These birds fly in enormous flocks, and they are known to paint the sky as the sunsets.

Source: "Planet Earth II"

A peregrine falcon's ideal habitat is New York City, according to "Planet Earth II." Tall buildings provide nesting ledges for these bug bird.

A peregrine falcon's ideal habitat is New York City, according to "Planet Earth II." Tall buildings provide nesting ledges for these bug bird.

Source: "Planet Earth II"

New York City has the biggest number of nesting peregrines on the planet.

New York City has the biggest number of nesting peregrines on the planet.

Source: "Planet Earth II"

But pigeons are the most successful urban birds around the world, according to "Planet Earth II."

But pigeons are the most successful urban birds around the world, according to "Planet Earth II."

Source: "Planet Earth II"

This is good news for urban wels catfish because they feed on pigeons.

This is good news for urban wels catfish because they feed on pigeons.

Source: "Planet Earth II"

Hyenas live in cities because they have a special relationship with people, and they have for decades.

Hyenas live in cities because they have a special relationship with people, and they have for decades.

Source: "Planet Earth II"

Because they believe that spotted hyenas eat the bad spirits that haunt the streets of Harar, Ethiopia, butchers have been feeding unwanted bones to these night creatures for more than 400 years.

Because they believe that spotted hyenas eat the bad spirits that haunt the streets of Harar, Ethiopia, butchers have been feeding unwanted bones to these night creatures for more than 400 years.

Source: "Planet Earth II"

Some people even feed hyenas with their mouths.

Some people even feed hyenas with their mouths.

Source: "Planet Earth II"

While some species move to cities on purpose, there are some that end up there by accident; and while some thrive in urban spaces, other species are not so lucky, like this hawksbill turtle.

While some species move to cities on purpose, there are some that end up there by accident; and while some thrive in urban spaces, other species are not so lucky, like this hawksbill turtle.

Source: "Planet Earth II"

Hawksbill turtle hatchlings are supposed to head for the water as soon as they are out of their shells.

Hawksbill turtle hatchlings are supposed to head for the water as soon as they are out of their shells.

Source: "Planet Earth II"

But in areas where there are cities located on beaches, 80% of the hatchlings head for the city because they are drawn to the light. These hatchlings have not adapted to urban life the way some other species have, and most of them get hit by cars or stuck in storm drains.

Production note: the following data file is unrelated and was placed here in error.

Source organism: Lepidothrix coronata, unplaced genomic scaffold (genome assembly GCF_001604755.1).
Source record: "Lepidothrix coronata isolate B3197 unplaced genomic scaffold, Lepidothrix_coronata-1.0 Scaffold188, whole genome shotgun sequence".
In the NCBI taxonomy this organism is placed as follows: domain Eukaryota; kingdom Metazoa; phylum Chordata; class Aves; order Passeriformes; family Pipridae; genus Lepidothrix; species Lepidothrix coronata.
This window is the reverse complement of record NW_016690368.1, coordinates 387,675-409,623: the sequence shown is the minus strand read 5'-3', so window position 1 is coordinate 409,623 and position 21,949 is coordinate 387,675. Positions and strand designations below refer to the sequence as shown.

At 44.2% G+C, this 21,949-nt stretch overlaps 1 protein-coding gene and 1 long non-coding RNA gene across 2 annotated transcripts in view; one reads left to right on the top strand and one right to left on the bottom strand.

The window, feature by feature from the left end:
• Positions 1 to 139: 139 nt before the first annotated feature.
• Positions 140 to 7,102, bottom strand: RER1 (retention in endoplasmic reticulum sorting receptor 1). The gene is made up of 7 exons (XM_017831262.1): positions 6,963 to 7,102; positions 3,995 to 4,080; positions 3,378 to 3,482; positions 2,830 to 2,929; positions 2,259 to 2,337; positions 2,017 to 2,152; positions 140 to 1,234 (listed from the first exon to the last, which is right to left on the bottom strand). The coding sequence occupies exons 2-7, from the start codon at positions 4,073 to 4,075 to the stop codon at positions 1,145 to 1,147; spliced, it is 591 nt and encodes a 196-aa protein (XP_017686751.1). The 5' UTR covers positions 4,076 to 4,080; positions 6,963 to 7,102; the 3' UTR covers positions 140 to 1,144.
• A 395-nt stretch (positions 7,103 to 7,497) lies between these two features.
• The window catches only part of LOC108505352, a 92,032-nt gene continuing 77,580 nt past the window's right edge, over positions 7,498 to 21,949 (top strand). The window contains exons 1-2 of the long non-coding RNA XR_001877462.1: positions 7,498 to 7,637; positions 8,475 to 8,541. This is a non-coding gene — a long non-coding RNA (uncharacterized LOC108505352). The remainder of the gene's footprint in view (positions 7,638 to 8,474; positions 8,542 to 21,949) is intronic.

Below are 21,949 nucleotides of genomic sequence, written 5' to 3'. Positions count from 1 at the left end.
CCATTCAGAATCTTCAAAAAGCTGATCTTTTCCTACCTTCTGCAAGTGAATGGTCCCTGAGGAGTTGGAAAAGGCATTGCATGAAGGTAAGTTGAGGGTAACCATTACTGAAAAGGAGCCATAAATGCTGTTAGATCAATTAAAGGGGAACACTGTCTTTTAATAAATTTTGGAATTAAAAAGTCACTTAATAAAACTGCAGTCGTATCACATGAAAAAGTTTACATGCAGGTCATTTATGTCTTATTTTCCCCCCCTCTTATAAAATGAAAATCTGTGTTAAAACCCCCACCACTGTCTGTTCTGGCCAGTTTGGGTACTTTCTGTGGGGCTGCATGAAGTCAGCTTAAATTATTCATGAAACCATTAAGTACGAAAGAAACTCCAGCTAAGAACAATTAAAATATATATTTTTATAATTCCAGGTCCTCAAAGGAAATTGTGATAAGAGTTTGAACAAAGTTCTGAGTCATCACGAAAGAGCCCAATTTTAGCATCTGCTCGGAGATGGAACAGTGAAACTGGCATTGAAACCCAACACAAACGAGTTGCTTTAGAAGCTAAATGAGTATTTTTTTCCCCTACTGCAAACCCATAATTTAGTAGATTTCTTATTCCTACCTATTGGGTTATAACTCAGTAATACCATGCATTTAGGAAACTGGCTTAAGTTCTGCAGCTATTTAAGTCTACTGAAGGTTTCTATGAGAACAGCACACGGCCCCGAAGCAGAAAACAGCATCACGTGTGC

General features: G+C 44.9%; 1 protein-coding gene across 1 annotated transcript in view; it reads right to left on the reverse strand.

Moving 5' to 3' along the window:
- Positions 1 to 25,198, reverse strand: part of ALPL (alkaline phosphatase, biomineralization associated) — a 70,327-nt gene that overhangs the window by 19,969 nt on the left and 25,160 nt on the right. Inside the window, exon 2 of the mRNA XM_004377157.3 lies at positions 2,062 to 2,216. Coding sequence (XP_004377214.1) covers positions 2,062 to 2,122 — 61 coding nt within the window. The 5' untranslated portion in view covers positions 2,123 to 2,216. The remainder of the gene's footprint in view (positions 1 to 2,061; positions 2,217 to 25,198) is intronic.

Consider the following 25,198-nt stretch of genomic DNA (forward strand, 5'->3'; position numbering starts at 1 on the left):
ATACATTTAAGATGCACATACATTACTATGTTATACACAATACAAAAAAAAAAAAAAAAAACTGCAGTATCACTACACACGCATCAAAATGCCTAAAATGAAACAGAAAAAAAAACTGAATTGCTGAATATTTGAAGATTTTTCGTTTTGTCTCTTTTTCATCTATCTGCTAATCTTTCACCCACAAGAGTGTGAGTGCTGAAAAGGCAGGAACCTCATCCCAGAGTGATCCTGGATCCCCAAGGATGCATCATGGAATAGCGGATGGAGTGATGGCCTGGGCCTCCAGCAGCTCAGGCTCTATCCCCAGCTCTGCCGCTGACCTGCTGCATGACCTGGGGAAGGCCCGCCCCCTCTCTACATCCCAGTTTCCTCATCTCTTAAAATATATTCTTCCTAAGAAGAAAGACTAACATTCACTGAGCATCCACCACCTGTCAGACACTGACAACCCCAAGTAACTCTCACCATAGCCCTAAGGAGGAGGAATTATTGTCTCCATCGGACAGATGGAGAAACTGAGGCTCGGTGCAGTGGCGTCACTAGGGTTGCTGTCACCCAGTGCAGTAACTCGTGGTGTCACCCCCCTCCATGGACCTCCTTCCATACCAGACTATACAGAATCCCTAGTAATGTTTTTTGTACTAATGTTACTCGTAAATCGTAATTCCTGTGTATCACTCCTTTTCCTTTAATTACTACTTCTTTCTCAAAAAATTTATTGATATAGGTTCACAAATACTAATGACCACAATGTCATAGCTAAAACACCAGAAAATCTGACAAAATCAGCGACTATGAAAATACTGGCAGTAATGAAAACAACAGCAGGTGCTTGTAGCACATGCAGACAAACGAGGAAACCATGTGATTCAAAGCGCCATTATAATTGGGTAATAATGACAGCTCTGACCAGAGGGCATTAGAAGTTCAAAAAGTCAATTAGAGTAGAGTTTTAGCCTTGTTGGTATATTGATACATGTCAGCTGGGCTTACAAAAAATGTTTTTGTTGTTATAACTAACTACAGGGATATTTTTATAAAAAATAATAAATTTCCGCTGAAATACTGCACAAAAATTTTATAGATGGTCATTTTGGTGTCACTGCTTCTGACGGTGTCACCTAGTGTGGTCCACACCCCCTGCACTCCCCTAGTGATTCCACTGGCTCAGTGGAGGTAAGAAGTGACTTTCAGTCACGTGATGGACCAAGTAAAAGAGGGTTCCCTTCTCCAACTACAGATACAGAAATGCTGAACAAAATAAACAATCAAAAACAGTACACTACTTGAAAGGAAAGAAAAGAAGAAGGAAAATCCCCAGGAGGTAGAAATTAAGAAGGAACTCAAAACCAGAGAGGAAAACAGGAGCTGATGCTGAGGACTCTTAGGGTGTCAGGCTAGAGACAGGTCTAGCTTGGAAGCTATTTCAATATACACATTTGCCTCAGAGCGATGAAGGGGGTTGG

But in areas where there are cities located on beaches, 80% of the hatchlings head for the city because they are drawn to the light. These hatchlings have not adapted to urban life the way some other species have, and most of them get hit by cars or stuck in storm drains.

Source: "Planet Earth II"

Some cities, like Singapore, are actively making their spaces more wildlife-friendly. These lit up structures are supertrees, 160-feet-tall (50 meters) metal structures teeming with plant and animal life.

Some cities, like Singapore, are actively making their spaces more wildlife-friendly. These lit up structures are supertrees, 160-feet-tall (50 meters) metal structures teeming with plant and animal life.

Source: "Planet Earth II"

Singapore has also planted two million trees in the last 45 years, and animals like the smooth-coated otters are said to be returning to the city thanks to the city-state's greening initiatives.

Singapore has also planted two million trees in the last 45 years, and animals like the smooth-coated otters are said to be returning to the city thanks to the city-state's greening initiatives.

Source: "Planet Earth II"

In fact, otters are thriving in Singapore because of its waterways and lack of predators.

In fact, otters are thriving in Singapore because of its waterways and lack of predators.

Source: BBC Earth

City greening is also present in Milan, where they have vertical forests. These high-rise buildings featuring more than 20,000 different plants are home to bumblebees, hermit wild bees, and around 20 different species of birds.

City greening is also present in Milan, where they have vertical forests. These high-rise buildings featuring more than 20,000 different plants are home to bumblebees, hermit wild bees, and around 20 different species of birds.

Source: "Planet Earth II", Lonely Planet